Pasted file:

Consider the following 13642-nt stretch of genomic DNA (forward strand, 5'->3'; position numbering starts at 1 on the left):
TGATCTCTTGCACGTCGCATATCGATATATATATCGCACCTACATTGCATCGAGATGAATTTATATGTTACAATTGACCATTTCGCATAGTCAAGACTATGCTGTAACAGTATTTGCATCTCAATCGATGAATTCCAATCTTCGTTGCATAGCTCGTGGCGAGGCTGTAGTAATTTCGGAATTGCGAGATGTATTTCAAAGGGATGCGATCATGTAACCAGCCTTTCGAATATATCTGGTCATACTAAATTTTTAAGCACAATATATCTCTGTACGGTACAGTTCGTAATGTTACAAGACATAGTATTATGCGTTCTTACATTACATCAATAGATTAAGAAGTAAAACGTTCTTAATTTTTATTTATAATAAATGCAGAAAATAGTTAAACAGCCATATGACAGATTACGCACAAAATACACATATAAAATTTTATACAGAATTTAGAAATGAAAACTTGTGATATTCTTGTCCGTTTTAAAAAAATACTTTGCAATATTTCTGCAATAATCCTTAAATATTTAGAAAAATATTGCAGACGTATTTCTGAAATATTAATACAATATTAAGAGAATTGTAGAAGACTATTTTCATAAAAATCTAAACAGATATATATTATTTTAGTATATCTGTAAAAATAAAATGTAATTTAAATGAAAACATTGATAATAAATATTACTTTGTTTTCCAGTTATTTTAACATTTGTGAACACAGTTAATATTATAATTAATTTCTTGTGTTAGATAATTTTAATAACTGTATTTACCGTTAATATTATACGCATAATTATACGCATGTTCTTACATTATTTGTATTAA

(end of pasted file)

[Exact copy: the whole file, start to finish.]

Consider the following 13642-nt stretch of genomic DNA (forward strand, 5'->3'; position numbering starts at 1 on the left):
TGATCTCTTGCACGTCGCATATCGATATATATATCGCACCTACATTGCATCGAGATGAATTTATATGTTACAATTGACCATTTCGCATAGTCAAGACTATGCTGTAACAGTATTTGCATCTCAATCGATGAATTCCAATCTTCGTTGCATAGCTCGTGGCGAGGCTGTAGTAATTTCGGAATTGCGAGATGTATTTCAAAGGGATGCGATCATGTAACCAGCCTTTCGAATATATCTGGTCATACTAAATTTTTAAGCACAATATATCTCTGTACGGTACAGTTCGTAATGTTACAAGACATAGTATTATGCGTTCTTACATTACATCAATAGATTAAGAAGTAAAACGTTCTTAATTTTTATTTATAATAAATGCAGAAAATAGTTAAACAGCCATATGACAGATTACGCACAAAATACACATATAAAATTTTATACAGAATTTAGAAATGAAAACTTGTGATATTCTTGTCCGTTTTAAAAAAATACTTTGCAATATTTCTGCAATAATCCTTAAATATTTAGAAAAATATTGCAGACGTATTTCTGAAATATTAATACAATATTAAGAGAATTGTAGAAGACTATTTTCATAAAAATCTAAACAGATATATATTATTTTAGTATATCTGTAAAAATAAAATGTAATTTAAATGAAAACATTGATAATAAATATTACTTTGTTTTCCAGTTATTTTAACATTTGTGAACACAGTTAATATTATAATTAATTTCTTGTGTTAGATAATTTTAATAACTGTATTTACCGTTAATATTATACGCATAATTATACGCATGTTCTTACATTATTTGTATTAA